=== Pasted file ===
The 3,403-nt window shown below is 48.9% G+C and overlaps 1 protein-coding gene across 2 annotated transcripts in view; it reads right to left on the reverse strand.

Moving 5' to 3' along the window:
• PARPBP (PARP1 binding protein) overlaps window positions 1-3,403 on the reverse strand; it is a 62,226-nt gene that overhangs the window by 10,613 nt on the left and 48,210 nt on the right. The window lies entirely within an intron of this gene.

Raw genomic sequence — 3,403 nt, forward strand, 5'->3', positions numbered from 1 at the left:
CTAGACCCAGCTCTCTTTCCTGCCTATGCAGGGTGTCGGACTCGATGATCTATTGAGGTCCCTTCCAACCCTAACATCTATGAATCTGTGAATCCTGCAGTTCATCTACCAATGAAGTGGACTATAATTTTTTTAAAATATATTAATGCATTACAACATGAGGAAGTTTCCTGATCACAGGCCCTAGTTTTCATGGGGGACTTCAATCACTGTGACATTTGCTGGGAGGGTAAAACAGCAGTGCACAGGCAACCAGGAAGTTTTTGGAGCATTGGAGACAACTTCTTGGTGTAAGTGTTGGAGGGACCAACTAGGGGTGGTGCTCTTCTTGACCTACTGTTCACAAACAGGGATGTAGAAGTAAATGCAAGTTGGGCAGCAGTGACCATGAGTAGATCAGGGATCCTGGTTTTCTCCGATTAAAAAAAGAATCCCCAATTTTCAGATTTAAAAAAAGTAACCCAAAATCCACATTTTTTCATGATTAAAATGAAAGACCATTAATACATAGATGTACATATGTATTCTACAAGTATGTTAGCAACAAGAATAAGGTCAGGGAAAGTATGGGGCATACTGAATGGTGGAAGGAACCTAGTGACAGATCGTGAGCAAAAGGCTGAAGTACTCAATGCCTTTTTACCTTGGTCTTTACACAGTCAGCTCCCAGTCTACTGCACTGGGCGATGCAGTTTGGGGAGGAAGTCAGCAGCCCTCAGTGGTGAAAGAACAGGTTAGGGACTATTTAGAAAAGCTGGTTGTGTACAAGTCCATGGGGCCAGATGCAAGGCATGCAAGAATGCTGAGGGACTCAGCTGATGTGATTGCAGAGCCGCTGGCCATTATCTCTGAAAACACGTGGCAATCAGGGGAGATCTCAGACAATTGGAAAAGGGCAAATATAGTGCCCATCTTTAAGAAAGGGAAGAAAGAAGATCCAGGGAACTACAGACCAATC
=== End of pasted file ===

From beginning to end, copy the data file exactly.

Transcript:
The 3,403-nt window shown below is 48.9% G+C and overlaps 1 protein-coding gene across 2 annotated transcripts in view; it reads right to left on the reverse strand.

Moving 5' to 3' along the window:
• PARPBP (PARP1 binding protein) overlaps window positions 1-3,403 on the reverse strand; it is a 62,226-nt gene that overhangs the window by 10,613 nt on the left and 48,210 nt on the right. The window lies entirely within an intron of this gene.

Raw genomic sequence — 3,403 nt, forward strand, 5'->3', positions numbered from 1 at the left:
CTAGACCCAGCTCTCTTTCCTGCCTATGCAGGGTGTCGGACTCGATGATCTATTGAGGTCCCTTCCAACCCTAACATCTATGAATCTGTGAATCCTGCAGTTCATCTACCAATGAAGTGGACTATAATTTTTTTAAAATATATTAATGCATTACAACATGAGGAAGTTTCCTGATCACAGGCCCTAGTTTTCATGGGGGACTTCAATCACTGTGACATTTGCTGGGAGGGTAAAACAGCAGTGCACAGGCAACCAGGAAGTTTTTGGAGCATTGGAGACAACTTCTTGGTGTAAGTGTTGGAGGGACCAACTAGGGGTGGTGCTCTTCTTGACCTACTGTTCACAAACAGGGATGTAGAAGTAAATGCAAGTTGGGCAGCAGTGACCATGAGTAGATCAGGGATCCTGGTTTTCTCCGATTAAAAAAAGAATCCCCAATTTTCAGATTTAAAAAAAGTAACCCAAAATCCACATTTTTTCATGATTAAAATGAAAGACCATTAATACATAGATGTACATATGTATTCTACAAGTATGTTAGCAACAAGAATAAGGTCAGGGAAAGTATGGGGCATACTGAATGGTGGAAGGAACCTAGTGACAGATCGTGAGCAAAAGGCTGAAGTACTCAATGCCTTTTTACCTTGGTCTTTACACAGTCAGCTCCCAGTCTACTGCACTGGGCGATGCAGTTTGGGGAGGAAGTCAGCAGCCCTCAGTGGTGAAAGAACAGGTTAGGGACTATTTAGAAAAGCTGGTTGTGTACAAGTCCATGGGGCCAGATGCAAGGCATGCAAGAATGCTGAGGGACTCAGCTGATGTGATTGCAGAGCCGCTGGCCATTATCTCTGAAAACACGTGGCAATCAGGGGAGATCTCAGACAATTGGAAAAGGGCAAATATAGTGCCCATCTTTAAGAAAGGGAAGAAAGAAGATCCAGGGAACTACAGACCAATC